Patent: François Alexandre Le Mat

US 97780
Letters Patent No. 97,780, dated December 14, 1869
The Schedule referred to in these Letters Patent and making part of the same

To all whom it may concern:

Be it known that I, François Alexandre Le Mat, of New Orleans, parish of Orleans, and State of Louisiana, have invented certain new and useful Improvements in Revolving and Repeating Fire-Arms; and I hereby declare the following to be a full, clear, and exact description of the same, reference being had to the accompanying drawings, in which—

Figure 1 represents a side elevation of a fire-arm made in accordance with my invention.

Figure 2 is an end view of the same, with the hammer removed, so as to exhibit the revolving chamber and the breeches more clearly.

Figure 3 is a side elevation of the fire-arm, on the side opposite to that shown in fig. 1, the two barrels being represented in section.

The arm is composed of four distinct parts, viz: first, the cocking and discharging-mechanism, comprising the trigger-hammer, and other parts usually employed; second, the breech, which receives the mechanism especially intended to facilitate the loading; third, the revolving chamber; fourth the barrels.

Of the cocking and discharging-mechanism, the hammer differs from others commonly employed. It is composed of two hinged pieces. The one, A, which is the main part, is regulated directly by the trigger b, and carries at its end a percussion-pin, d, which acts on the ball-cartridge of the revolver. The other, B, is fitted in a recess in the part A, and can be turned upon a pivot or axis, f, and constitutes a beak or hammer, to strike the pin li of the piece k, which serves as the breech of the central barrel M, the arrangement of which, with relation to the other barrel L, is shown clearly in figs. 1 and 3, and will be presently described.

Figures 4 and 5 represent the two parts A and B separate.

The piece B is held in a slot in the part A, on the pivot f, and its upper end, which projects through A, constitutes a thumb-piece, by means of which it can be brought down in the position shown in fig. 1, so as to strike the percussion-pin h when the hammer falls. By drawing back the upper end, on the contrary, the hammer-part of the piece 3 will be drawn up in the recess formed on the under side of the part A (see fig. 4) so as to be out of the way, in which case, when the trigger is pulled, the percussion-pin k will not be struck, and the central barrel consequently will not be discharged. A spring located in the part A, as represented by the dotted line, fig. 4, and applied to the hub of the piece B, will retain the latter in either position.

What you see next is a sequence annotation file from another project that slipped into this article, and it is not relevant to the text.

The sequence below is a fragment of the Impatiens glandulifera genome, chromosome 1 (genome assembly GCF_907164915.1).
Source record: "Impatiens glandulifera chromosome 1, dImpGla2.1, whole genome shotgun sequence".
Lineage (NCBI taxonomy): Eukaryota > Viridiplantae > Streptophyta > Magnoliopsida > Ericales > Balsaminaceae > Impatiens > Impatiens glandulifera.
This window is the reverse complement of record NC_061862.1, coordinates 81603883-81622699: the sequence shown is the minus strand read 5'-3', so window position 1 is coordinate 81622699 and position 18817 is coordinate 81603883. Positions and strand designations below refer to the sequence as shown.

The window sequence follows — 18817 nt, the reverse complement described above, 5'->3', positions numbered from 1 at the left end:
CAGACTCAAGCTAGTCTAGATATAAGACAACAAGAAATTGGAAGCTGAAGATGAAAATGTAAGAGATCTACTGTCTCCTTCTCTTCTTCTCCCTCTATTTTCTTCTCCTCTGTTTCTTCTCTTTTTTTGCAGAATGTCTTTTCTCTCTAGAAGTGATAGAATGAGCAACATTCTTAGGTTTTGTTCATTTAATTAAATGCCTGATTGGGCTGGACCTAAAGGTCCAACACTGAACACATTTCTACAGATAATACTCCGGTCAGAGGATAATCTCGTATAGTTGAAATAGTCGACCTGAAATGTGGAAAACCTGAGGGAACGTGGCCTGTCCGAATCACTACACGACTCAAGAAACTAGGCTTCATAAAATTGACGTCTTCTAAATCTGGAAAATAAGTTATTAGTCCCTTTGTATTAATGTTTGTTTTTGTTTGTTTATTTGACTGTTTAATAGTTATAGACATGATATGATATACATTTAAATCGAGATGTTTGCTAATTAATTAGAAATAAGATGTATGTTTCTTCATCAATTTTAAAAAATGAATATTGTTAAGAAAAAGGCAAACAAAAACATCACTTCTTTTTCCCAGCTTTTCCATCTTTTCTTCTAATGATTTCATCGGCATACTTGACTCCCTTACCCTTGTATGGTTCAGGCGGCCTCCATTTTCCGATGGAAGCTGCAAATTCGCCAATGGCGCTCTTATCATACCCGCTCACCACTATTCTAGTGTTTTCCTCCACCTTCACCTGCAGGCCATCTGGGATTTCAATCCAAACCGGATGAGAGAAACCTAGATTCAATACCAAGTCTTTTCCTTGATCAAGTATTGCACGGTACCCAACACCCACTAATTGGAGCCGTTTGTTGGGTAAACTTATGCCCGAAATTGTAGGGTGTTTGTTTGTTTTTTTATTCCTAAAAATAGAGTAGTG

The breech against which the evolving chambered piece H turns, is formed of a metallic disk, E, pierced with two cylindrical holes, C and D. The former, or central one, is intended for the central barrel M; the latter is located so as to come opposite the top chamber of the revolver, and is intended to allow the passage of the pin d of the hammer, so that it may strike the ball-cartridge.

On the circumference of the disk E is formed a recess for the introduction of the ball-cartridges.

After the revolving piece H is loaded, the recess is closed by a hinged piece, g, which fits it, and moves on an axis, i.

The spring j holds this piece in position.

The breech-piece k, of the central barrel, also moves upon a hinge. It carries the pin h, which, when struck by the piece B, is forced forward, as before explained, so as to produce the discharge of the central cartridge. This breech-piece is hinged so as to move laterally, as shown in fig. 2, and when pressed down, to close the central barrel, is tightly held in place between the stationary breech E and two strong metallic shoulders or projections, G G’, which are formed in one piece with the metallic part, which holds the trigger and mechanism connected with the same.

Whenever the hinged breech-piece is raised in order to load the central barrel, the cartridge-retractor m, which is a movable half cylinder, of the ordinary form employed for the purpose, and is arranged in the rear end of the central barrel in ally ordinary or suitable manner, throws out the cartridge-shell, and thus facilitates its removal.